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Iraqis welcome return of ‘Asharq Al-Awsat’ to newsstands | ASHARQ AL-AWSAT English Archive 2005 -2017
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Customers pick up a copy of Asharq Al-Awsat at a Baghdad newsstand on October 21, 2014. (Asharq Al-Awsat)

Customers pick up a copy of Asharq Al-Awsat at a Baghdad newsstand on October 21, 2014. (Asharq Al-Awsat)

Customers pick up a copy of Asharq Al-Awsat at a Baghdad newsstand on October 21, 2014. (Asharq Al-Awsat)

Baghdad, Asharq Al-Awsat—Political and media figures welcomed the return of Asharq Al-Awsat newspaper to Iraq’s newsstands on Tuesday after a 10 month absence.

A Baghdad newsstand owner, Abu Zaina, said he was happy to see the return of the pan-Arab daily to Iraq; he erected a large sign alerting passers-by that the newspaper is once again being sold in the country. “Every day, many people would ask where their copy of Asharq Al-Awsat was, before the ban the newspaper would sell out within hours,” he said.

Forces linked to Baghdad Operations Command had banned the newspaper without any legal authorization as part of a broader media clampdown in the country carried out earlier this year.

The publishing house where Asharq Al-Awsat was printed in Iraq had been forcibly closed by government forces and its staff expelled from the building as part of a much-criticized media crackdown undertaken by the Nuri Al-Maliki administration.

Ahmed Abdul Hussein, editor-in-chief of Iraq’s Qurtas News, told Asharq Al-Awsat: “The policy of forcibly closing media institutions and gagging the media is one of the biggest mistakes made by the former government after it took the decision to form a committee to monitor the media.

“The main objective of this committee was to censure and forcibly close the media outlets that were criticizing government policy and influencing public opinion, including our own media outlet.

“We hope that this policy changes after it has been shown to fail. Media is like a raging river; it cannot be obstructed or diverted by written decisions. Proof of this is the increase in the number of people who visited alternative websites after the government took the decision to block social media websites and YouTube during the early days of the Mosul crisis,” he added.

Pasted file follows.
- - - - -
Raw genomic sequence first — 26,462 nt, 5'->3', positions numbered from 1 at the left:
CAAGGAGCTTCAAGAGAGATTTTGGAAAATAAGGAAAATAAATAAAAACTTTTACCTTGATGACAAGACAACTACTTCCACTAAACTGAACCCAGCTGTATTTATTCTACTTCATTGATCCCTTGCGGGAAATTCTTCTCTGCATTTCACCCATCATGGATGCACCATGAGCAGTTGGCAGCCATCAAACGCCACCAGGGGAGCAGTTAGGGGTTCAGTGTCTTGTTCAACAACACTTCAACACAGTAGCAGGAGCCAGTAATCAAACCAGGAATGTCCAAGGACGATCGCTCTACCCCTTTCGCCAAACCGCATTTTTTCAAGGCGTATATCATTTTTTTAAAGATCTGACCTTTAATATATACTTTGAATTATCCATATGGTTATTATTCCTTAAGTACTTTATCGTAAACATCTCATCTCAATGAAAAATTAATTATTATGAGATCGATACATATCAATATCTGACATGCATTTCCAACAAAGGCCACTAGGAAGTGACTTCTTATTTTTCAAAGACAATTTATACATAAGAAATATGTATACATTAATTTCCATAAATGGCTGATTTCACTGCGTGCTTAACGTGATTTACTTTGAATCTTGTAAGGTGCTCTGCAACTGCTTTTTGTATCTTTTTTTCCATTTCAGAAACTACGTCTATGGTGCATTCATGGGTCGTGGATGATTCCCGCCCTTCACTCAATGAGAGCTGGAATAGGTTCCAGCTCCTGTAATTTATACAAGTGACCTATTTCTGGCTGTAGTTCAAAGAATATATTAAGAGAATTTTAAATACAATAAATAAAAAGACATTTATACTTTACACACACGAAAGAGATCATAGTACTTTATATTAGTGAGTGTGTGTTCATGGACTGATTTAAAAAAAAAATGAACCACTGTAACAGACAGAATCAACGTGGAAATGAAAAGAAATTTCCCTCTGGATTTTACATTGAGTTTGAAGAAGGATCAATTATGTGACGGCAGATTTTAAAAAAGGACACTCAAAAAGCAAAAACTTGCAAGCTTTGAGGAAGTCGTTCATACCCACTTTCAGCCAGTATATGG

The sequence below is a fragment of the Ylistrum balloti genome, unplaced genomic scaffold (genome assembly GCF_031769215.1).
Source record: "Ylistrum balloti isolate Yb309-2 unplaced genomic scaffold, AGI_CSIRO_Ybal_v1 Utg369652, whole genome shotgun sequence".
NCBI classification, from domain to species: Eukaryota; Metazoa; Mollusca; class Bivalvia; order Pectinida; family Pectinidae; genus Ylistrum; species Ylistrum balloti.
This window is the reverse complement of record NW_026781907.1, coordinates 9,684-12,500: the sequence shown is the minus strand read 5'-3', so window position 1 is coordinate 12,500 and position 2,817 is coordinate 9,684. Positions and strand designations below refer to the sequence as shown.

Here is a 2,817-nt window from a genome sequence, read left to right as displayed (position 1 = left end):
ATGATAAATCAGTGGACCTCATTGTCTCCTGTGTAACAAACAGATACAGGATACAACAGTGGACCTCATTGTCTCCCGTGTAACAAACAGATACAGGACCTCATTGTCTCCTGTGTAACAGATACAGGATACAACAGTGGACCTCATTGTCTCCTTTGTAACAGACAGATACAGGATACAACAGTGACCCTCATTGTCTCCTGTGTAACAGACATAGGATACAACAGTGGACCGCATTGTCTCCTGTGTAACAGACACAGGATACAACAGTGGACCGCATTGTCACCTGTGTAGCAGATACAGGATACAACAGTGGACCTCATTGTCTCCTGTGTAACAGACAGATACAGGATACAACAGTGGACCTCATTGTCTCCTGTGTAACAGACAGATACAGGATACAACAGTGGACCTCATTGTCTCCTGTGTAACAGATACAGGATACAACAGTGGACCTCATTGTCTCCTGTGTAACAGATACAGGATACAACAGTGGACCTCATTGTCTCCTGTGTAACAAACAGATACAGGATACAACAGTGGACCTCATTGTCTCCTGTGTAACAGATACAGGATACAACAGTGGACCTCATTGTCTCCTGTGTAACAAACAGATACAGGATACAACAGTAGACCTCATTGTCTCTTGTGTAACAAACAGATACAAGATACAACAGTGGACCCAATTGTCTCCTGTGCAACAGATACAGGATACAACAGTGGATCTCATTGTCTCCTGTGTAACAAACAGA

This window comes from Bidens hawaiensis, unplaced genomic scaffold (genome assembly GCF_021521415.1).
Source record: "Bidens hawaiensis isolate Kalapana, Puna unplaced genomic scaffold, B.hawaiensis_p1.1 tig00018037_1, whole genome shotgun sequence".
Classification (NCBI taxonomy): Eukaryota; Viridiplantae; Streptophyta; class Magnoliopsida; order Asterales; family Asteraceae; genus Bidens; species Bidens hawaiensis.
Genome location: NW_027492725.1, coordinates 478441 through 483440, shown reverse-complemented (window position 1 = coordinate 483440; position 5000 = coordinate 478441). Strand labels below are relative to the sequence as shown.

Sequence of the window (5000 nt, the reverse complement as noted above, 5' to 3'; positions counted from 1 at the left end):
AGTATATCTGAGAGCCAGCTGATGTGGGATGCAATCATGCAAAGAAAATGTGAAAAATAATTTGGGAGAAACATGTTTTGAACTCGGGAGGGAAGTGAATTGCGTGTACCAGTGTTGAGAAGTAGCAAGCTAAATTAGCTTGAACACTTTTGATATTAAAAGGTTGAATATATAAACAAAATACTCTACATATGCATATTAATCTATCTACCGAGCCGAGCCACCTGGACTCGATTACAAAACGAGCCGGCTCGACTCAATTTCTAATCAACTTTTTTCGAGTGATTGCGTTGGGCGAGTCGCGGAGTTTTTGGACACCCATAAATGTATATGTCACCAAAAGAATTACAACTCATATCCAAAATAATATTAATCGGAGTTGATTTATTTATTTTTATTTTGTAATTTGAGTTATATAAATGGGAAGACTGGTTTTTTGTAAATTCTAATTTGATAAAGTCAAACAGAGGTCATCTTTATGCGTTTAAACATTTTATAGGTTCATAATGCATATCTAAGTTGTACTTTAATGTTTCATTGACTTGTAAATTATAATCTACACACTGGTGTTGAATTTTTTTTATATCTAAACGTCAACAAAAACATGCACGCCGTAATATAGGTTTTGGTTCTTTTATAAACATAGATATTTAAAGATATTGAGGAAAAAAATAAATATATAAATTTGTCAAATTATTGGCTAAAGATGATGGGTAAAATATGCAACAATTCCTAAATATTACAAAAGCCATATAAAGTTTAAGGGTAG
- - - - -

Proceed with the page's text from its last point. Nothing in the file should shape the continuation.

Hussein criticized the weak laws protecting media freedoms in Iraq, adding that this had opened the door for the Maliki government to censor privately-owned media in Iraq.

Director of Iraq’s Journalistic Freedoms Observatory Ziad Al-Ajili, agreed that media freedoms had witnessed “broad violations” during the Maliki era, pointing to the policy of “indiscriminate harassment” against journalists carried out during the period.

He told Asharq Al-Awsat: “As an observatory committed to monitoring media freedoms, we issued a statement condemning the shutdown of Asharq Al-Awsat newspaper. The problem is that the former government did not believe in media pluralism and was seeking to promote a single media vision.”

Ajili said that media outlets that circulated views that were opposed by government were subject to censorship, harassment or forcibly shut down.

The observatory’s director added that he hopes that the new government, led by consensus figure Haider Al-Abadi, will pursue a more tolerant, professional and enlightened approach in its dealings with the media.

Iraqi MP Farhad Hassan said that parliament is discussing a new media law that will strengthen press freedoms in the country, including the prevention of the arbitrary closure of media outlets and ensuring freedom of expression. He described the former government’s closure of Asharq Al-Awsat as illegal, but added that there had been no legal mechanism in place to reverse the closure.

Another Iraqi lawmaker, Maysoon Al-Damluji of the Iraqiya coalition and a member of parliament’s Culture and Information Committee, strongly criticized the Maliki government’s media crackdown, but added that media clampdowns such as this are impossible to maintain in the digital age. “The internet today is available to everybody and the decision to stop the publication of the print edition of Asharq Al-Awsat [in Iraq] only increased the number of Iraqis who read it on the Internet,” she said.

Asharq Al-Awsat is known for its neutrality and role in combatting extremism and is read across the region. The decision to prevent its publication [in Iraq] came out of a desire of the decision-makers at the time to silence all voices of criticism,” she added.